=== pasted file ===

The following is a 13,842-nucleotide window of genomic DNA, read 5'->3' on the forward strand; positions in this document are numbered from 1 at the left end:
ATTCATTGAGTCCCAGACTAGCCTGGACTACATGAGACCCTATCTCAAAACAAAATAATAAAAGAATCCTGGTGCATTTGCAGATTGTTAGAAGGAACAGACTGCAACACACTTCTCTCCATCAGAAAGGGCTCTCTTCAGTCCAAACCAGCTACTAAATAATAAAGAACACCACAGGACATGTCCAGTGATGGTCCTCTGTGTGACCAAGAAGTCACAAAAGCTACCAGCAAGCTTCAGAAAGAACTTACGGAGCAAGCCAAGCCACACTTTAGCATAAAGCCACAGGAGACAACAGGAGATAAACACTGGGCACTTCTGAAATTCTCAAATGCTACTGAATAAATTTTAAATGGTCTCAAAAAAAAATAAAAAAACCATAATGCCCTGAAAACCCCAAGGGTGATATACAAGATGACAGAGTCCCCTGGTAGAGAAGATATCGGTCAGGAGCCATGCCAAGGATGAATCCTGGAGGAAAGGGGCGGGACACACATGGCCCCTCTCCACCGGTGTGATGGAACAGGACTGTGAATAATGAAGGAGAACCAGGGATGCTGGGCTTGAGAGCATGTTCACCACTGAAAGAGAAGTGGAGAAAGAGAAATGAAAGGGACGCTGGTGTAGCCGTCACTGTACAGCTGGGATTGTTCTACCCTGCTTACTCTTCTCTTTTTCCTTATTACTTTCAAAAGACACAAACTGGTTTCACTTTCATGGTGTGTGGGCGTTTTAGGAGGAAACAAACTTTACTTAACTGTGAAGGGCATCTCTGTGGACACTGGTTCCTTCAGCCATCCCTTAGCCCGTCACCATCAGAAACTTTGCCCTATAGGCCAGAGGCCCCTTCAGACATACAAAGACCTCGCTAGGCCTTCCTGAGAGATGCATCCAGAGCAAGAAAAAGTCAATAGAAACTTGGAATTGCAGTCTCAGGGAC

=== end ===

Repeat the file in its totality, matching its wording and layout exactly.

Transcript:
The following is a 13,842-nucleotide window of genomic DNA, read 5'->3' on the forward strand; positions in this document are numbered from 1 at the left end:
ATTCATTGAGTCCCAGACTAGCCTGGACTACATGAGACCCTATCTCAAAACAAAATAATAAAAGAATCCTGGTGCATTTGCAGATTGTTAGAAGGAACAGACTGCAACACACTTCTCTCCATCAGAAAGGGCTCTCTTCAGTCCAAACCAGCTACTAAATAATAAAGAACACCACAGGACATGTCCAGTGATGGTCCTCTGTGTGACCAAGAAGTCACAAAAGCTACCAGCAAGCTTCAGAAAGAACTTACGGAGCAAGCCAAGCCACACTTTAGCATAAAGCCACAGGAGACAACAGGAGATAAACACTGGGCACTTCTGAAATTCTCAAATGCTACTGAATAAATTTTAAATGGTCTCAAAAAAAAATAAAAAAACCATAATGCCCTGAAAACCCCAAGGGTGATATACAAGATGACAGAGTCCCCTGGTAGAGAAGATATCGGTCAGGAGCCATGCCAAGGATGAATCCTGGAGGAAAGGGGCGGGACACACATGGCCCCTCTCCACCGGTGTGATGGAACAGGACTGTGAATAATGAAGGAGAACCAGGGATGCTGGGCTTGAGAGCATGTTCACCACTGAAAGAGAAGTGGAGAAAGAGAAATGAAAGGGACGCTGGTGTAGCCGTCACTGTACAGCTGGGATTGTTCTACCCTGCTTACTCTTCTCTTTTTCCTTATTACTTTCAAAAGACACAAACTGGTTTCACTTTCATGGTGTGTGGGCGTTTTAGGAGGAAACAAACTTTACTTAACTGTGAAGGGCATCTCTGTGGACACTGGTTCCTTCAGCCATCCCTTAGCCCGTCACCATCAGAAACTTTGCCCTATAGGCCAGAGGCCCCTTCAGACATACAAAGACCTCGCTAGGCCTTCCTGAGAGATGCATCCAGAGCAAGAAAAAGTCAATAGAAACTTGGAATTGCAGTCTCAGGGAC